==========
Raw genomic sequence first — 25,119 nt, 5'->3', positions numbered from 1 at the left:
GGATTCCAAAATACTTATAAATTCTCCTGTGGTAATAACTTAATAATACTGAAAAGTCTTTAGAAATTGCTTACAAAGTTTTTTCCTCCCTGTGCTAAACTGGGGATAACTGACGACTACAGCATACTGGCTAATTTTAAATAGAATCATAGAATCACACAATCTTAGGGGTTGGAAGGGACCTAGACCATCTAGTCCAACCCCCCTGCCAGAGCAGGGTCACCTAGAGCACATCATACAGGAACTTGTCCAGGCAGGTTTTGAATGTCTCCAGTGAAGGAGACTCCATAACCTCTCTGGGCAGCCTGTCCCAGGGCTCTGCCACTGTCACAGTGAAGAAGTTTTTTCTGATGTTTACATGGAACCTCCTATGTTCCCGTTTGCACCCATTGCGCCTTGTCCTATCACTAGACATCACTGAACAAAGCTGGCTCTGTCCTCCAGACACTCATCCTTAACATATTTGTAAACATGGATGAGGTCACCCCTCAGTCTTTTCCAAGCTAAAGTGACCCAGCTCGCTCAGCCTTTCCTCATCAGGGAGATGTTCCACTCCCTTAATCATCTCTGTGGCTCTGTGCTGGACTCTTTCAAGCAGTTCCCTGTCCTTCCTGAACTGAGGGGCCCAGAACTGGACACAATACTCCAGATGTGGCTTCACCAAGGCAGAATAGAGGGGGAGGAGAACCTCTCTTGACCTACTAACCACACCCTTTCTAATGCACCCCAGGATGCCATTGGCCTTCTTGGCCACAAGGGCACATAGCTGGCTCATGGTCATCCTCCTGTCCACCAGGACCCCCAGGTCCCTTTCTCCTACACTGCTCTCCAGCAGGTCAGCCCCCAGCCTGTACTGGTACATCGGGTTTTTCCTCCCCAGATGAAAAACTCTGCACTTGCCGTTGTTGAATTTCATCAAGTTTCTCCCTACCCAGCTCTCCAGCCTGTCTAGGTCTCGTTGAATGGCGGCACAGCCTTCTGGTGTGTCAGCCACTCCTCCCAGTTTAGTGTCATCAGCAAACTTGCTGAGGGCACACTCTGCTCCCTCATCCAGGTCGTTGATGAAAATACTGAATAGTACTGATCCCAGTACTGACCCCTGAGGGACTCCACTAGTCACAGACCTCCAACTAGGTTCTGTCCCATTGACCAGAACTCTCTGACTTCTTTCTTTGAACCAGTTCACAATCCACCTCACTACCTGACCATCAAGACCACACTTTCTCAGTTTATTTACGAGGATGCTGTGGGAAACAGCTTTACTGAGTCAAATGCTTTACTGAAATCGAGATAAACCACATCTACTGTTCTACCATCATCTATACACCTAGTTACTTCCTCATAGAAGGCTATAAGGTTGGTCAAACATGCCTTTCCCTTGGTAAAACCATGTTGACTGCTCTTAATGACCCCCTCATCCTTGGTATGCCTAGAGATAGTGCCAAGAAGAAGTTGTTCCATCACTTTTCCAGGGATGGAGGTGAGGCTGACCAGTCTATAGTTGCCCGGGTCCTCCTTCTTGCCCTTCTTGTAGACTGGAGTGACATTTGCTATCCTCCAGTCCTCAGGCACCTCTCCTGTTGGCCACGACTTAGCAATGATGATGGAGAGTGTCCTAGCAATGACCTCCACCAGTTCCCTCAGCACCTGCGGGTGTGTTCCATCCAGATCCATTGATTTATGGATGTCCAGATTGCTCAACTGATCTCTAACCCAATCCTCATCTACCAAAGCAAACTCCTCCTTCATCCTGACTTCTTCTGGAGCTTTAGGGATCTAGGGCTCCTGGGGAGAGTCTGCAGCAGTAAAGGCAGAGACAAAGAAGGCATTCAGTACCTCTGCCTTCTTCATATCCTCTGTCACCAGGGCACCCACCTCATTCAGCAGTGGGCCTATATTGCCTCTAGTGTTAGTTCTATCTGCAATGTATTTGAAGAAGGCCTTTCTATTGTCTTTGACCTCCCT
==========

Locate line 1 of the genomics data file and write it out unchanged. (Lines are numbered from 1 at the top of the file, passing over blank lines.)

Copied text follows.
Raw genomic sequence first — 25,119 nt, 5'->3', positions numbered from 1 at the left: